This is my third study abroad trip in college and, once again, it has not ceased to amaze me! My past two experiences studying abroad consisted of several weeks abroad, and I returned back to the United States with a different outlook on life. That is how it should be right? I have now officially been in Cusco, Peru for one full month. I could easily write about all of the chichés: how much of a life-changing, amazing, eye-opening, and once in a lifetime experience this has been thus far. Don’t get me wrong, it definitely has been. However, I wanted to dedicate this post to a time that I encountered on my study abroad in Peru that was not easy.
People usually describe all of the amazing adventures and experiences they discover while studying abroad and interacting with different cultures. Sometimes things just don’t go according to plan, and that’s okay! These moments serve as opportunities to learn so much about yourself during a not so great experience.
Imagine: it is the third week of study abroad, you are finally getting settled in, homesickness has gone away (for the most part), you are beginning to truly understand another language, and, overall, things FINALLY seem to be coming together. Until . . . BAM! You wake up at 2:30 in the morning feeling like death has come over you.
The night before I was jolted awake from my illness, I felt a little uneasy with some flu like symptoms so I called my mom and got some “mom advice”. She advised me to take some of the Nite Time cold medicine she sent with me. I went to bed, only to wake up with excruciating stomach pains, shivering chills, and profusely sweating. I tossed and turned and tried to brush it off. After all, what could I do? I did not want to wake up my host family, as it could potentially only be a stomach ache. I waited about 30 minutes to an hour and realized this was not normal. I called my mom back in the States, and she knew that something was not right. Thank goodness for modern technology! With ‘What’sApp’, I was able to video chat with my mom. After waiting some time, she knew that something needed to be done. She called the emergency number for ISA in the States, who then got in contact with the staff here in Cusco. They immediately called my host mom and she came running in my room to check on me.
Hours passed, and my host mom told me that the doctor is coming at 9 a.m. Hold on – a doctor is coming? Coming where? Where are we going? Did I misinterpret what she said (considering we were speaking in Spanish)? Nope. Turns out, in Peru they have house calls for doctors.
9:00 am, 9:30 am, 10:00 am, and the doctor is still not here. I then truly reached an understanding of what “Peruvian time” means. 10:30 am rolled around and finally the doctor arrived to the house. I was so weak that I could barely get out of bed. The doctor was very nice and spoke English, which made it more comfortable for me as I went through this process. He was very thorough and professional in asking a series of questions before examining me. Within several minutes, I had a diagnosis of Gastroenteritis based on the symptoms I was experiencing: severe nausea, high fever, chills, diarrhea and abdominal pains. He determined I got this from something I had eaten. He pulled out his notepad and began prescribing: five prescriptions, three bottles of delicious sugary electrolytes a day, and a ‘Soft Diet’ and I should be good as new.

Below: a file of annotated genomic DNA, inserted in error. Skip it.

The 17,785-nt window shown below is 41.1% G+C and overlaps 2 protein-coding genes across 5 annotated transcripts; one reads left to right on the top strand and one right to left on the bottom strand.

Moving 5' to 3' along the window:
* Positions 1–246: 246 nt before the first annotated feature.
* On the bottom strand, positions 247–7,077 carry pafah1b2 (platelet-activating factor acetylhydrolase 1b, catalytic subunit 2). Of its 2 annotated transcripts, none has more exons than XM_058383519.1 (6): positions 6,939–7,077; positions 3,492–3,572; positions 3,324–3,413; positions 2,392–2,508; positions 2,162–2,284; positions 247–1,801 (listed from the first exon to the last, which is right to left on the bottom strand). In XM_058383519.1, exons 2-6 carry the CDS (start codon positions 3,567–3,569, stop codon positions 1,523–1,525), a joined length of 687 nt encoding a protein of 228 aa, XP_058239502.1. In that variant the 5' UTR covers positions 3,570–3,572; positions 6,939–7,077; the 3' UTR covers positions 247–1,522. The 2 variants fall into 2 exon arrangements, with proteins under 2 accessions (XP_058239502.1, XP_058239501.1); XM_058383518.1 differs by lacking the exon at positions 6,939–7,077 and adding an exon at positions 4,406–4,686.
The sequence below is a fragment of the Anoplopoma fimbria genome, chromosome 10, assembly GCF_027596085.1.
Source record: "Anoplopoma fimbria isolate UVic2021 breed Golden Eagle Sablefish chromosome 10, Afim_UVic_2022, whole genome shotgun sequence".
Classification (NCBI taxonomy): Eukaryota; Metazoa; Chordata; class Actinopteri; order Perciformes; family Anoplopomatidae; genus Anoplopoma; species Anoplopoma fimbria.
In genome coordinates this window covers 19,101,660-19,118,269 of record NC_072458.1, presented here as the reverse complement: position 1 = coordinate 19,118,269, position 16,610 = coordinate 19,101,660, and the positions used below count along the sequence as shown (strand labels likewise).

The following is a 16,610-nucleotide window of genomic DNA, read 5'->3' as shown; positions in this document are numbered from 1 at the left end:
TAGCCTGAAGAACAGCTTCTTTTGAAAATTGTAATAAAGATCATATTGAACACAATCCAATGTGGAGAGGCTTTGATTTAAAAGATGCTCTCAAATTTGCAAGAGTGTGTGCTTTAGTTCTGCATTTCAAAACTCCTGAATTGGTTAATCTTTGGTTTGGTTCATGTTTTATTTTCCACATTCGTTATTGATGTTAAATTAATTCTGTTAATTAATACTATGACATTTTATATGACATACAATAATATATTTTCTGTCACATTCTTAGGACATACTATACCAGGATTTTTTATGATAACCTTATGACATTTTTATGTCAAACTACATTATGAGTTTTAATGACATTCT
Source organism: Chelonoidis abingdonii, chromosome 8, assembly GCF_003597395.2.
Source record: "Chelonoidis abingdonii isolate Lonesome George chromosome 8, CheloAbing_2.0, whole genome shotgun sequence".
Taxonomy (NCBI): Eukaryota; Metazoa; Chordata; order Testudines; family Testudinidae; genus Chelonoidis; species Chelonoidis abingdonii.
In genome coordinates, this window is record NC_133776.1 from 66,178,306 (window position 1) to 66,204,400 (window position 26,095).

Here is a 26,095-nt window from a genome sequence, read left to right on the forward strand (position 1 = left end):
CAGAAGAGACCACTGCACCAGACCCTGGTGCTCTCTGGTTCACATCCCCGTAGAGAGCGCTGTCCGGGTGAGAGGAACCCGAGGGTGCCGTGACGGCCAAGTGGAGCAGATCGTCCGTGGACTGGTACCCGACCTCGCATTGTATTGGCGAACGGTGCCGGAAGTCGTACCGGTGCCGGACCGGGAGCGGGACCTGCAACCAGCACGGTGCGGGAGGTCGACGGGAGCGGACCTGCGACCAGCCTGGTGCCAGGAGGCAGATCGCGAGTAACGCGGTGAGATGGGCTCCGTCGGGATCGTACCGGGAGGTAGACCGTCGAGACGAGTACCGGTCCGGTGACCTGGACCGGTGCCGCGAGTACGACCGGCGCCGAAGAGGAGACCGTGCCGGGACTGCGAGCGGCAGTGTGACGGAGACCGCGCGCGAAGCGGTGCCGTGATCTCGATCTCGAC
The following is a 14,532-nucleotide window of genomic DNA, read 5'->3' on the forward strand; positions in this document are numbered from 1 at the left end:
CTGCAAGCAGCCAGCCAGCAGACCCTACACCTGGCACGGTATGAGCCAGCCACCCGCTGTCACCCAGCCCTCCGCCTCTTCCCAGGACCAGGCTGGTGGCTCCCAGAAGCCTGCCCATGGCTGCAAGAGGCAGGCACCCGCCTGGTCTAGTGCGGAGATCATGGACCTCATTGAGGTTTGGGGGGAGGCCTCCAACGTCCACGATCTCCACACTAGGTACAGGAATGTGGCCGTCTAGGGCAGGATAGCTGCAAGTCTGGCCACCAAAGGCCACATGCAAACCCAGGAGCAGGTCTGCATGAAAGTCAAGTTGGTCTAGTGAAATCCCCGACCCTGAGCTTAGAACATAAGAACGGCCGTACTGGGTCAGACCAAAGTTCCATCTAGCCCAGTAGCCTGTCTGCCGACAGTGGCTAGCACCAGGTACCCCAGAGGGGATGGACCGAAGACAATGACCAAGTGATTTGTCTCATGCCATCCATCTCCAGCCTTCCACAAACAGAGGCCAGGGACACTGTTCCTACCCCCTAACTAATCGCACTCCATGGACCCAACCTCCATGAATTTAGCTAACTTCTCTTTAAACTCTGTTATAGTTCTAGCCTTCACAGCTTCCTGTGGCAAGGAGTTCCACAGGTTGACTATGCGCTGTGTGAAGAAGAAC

For the following three days I confined myself to the bed and the bathroom. Due to the nausea and stomach pains I was only able to eat small amounts of soup and bread. Yet, with the help of my host mom, I felt myself improving each day. She always made sure that I was taking my ‘pastillas’ (Spanish for pills), cooked me a soft diet that consisted of flavorless foods and no fruits or veggies. Having my host mom look after me meant a lot, as it was difficult being away from my mom in the United States.
On day four, I attempted to go to my classes. I made it to two out of the four of my classes before I began to feel increasingly nauseous and iffy again. I immediately went to the clinic with an ISA staff member and awaited the doctor once again. Visiting the clinic was an eye opening experience as I was able to see the differences in medical care and technology between Peru and the United States. In a way, it was kind of old school. The clinic rooms consisted of sectioned off areas, separated by a curtain. The doctor examined me once again and noticed that I was definitely better than the first time he saw me (I think I pretty much looked like death on our first meeting). He encouraged me to continue with the prescribed diet, and added an additional nausea medication. He assured me that I was on my way to a full recovery.
Although it took a lot of energy out of me, within a couple of days I was back to normal. I had to catch up on a few assignments, but overall I was okay because the ISA staff, professors and fellow students were all there to support me along the way. Along with my wonderful, caring host mom! (And, of course, my mom back in the States.)
Studying abroad is a great experience and, in my opinion, one that everyone should take on if given the opportunity. Sometimes, less than ideal situations arise while abroad, but that is part of the experience too. There will be days during your study abroad when you may feel homesick and want to go home because that is what you are used to and comfortable with, and that’s okay. However, I feel it is important to step out of your comfort zone and open yourself up to all experiences. You can take anything and turn it into a learning experience, even the not so fun times!
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